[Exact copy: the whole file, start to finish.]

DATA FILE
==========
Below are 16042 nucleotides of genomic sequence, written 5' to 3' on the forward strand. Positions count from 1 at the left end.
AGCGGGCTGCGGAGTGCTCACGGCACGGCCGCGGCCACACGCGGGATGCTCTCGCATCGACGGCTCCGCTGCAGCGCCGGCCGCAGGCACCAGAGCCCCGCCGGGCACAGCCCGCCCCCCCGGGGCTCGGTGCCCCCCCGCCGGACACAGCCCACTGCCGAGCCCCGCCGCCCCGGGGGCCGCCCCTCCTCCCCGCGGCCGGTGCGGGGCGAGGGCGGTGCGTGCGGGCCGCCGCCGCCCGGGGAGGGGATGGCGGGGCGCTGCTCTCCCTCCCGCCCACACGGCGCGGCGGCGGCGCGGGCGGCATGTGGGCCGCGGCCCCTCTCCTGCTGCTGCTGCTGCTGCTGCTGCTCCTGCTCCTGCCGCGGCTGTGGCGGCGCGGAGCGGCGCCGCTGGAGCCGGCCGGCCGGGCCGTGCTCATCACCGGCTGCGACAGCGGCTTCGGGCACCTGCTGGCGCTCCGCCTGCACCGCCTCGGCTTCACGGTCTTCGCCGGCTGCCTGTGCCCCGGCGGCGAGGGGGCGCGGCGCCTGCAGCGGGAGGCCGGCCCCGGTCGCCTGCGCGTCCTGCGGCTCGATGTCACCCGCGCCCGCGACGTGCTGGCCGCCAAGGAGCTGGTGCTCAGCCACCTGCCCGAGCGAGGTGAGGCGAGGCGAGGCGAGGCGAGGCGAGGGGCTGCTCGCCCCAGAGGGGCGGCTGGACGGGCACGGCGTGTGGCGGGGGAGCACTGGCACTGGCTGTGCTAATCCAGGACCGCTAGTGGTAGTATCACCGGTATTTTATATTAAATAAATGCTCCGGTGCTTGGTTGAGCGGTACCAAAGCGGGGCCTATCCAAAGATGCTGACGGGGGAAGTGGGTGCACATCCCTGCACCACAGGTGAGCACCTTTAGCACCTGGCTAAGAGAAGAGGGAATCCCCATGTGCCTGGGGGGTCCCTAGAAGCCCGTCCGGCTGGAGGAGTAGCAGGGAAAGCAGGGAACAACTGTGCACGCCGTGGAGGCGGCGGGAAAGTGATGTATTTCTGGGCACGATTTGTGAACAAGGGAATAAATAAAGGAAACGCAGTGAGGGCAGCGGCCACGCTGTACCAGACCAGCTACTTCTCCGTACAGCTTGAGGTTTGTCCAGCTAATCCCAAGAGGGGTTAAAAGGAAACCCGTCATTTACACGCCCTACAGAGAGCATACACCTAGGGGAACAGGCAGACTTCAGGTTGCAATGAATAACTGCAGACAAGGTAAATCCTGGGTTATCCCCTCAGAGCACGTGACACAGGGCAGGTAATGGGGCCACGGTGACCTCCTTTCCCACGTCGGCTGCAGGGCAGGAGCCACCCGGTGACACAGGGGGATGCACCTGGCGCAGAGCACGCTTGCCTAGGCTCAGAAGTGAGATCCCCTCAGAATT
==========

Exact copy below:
Below are 16042 nucleotides of genomic sequence, written 5' to 3' on the forward strand. Positions count from 1 at the left end.
AGCGGGCTGCGGAGTGCTCACGGCACGGCCGCGGCCACACGCGGGATGCTCTCGCATCGACGGCTCCGCTGCAGCGCCGGCCGCAGGCACCAGAGCCCCGCCGGGCACAGCCCGCCCCCCCGGGGCTCGGTGCCCCCCCGCCGGACACAGCCCACTGCCGAGCCCCGCCGCCCCGGGGGCCGCCCCTCCTCCCCGCGGCCGGTGCGGGGCGAGGGCGGTGCGTGCGGGCCGCCGCCGCCCGGGGAGGGGATGGCGGGGCGCTGCTCTCCCTCCCGCCCACACGGCGCGGCGGCGGCGCGGGCGGCATGTGGGCCGCGGCCCCTCTCCTGCTGCTGCTGCTGCTGCTGCTGCTCCTGCTCCTGCCGCGGCTGTGGCGGCGCGGAGCGGCGCCGCTGGAGCCGGCCGGCCGGGCCGTGCTCATCACCGGCTGCGACAGCGGCTTCGGGCACCTGCTGGCGCTCCGCCTGCACCGCCTCGGCTTCACGGTCTTCGCCGGCTGCCTGTGCCCCGGCGGCGAGGGGGCGCGGCGCCTGCAGCGGGAGGCCGGCCCCGGTCGCCTGCGCGTCCTGCGGCTCGATGTCACCCGCGCCCGCGACGTGCTGGCCGCCAAGGAGCTGGTGCTCAGCCACCTGCCCGAGCGAGGTGAGGCGAGGCGAGGCGAGGCGAGGCGAGGGGCTGCTCGCCCCAGAGGGGCGGCTGGACGGGCACGGCGTGTGGCGGGGGAGCACTGGCACTGGCTGTGCTAATCCAGGACCGCTAGTGGTAGTATCACCGGTATTTTATATTAAATAAATGCTCCGGTGCTTGGTTGAGCGGTACCAAAGCGGGGCCTATCCAAAGATGCTGACGGGGGAAGTGGGTGCACATCCCTGCACCACAGGTGAGCACCTTTAGCACCTGGCTAAGAGAAGAGGGAATCCCCATGTGCCTGGGGGGTCCCTAGAAGCCCGTCCGGCTGGAGGAGTAGCAGGGAAAGCAGGGAACAACTGTGCACGCCGTGGAGGCGGCGGGAAAGTGATGTATTTCTGGGCACGATTTGTGAACAAGGGAATAAATAAAGGAAACGCAGTGAGGGCAGCGGCCACGCTGTACCAGACCAGCTACTTCTCCGTACAGCTTGAGGTTTGTCCAGCTAATCCCAAGAGGGGTTAAAAGGAAACCCGTCATTTACACGCCCTACAGAGAGCATACACCTAGGGGAACAGGCAGACTTCAGGTTGCAATGAATAACTGCAGACAAGGTAAATCCTGGGTTATCCCCTCAGAGCACGTGACACAGGGCAGGTAATGGGGCCACGGTGACCTCCTTTCCCACGTCGGCTGCAGGGCAGGAGCCACCCGGTGACACAGGGGGATGCACCTGGCGCAGAGCACGCTTGCCTAGGCTCAGAAGTGAGATCCCCTCAGAATT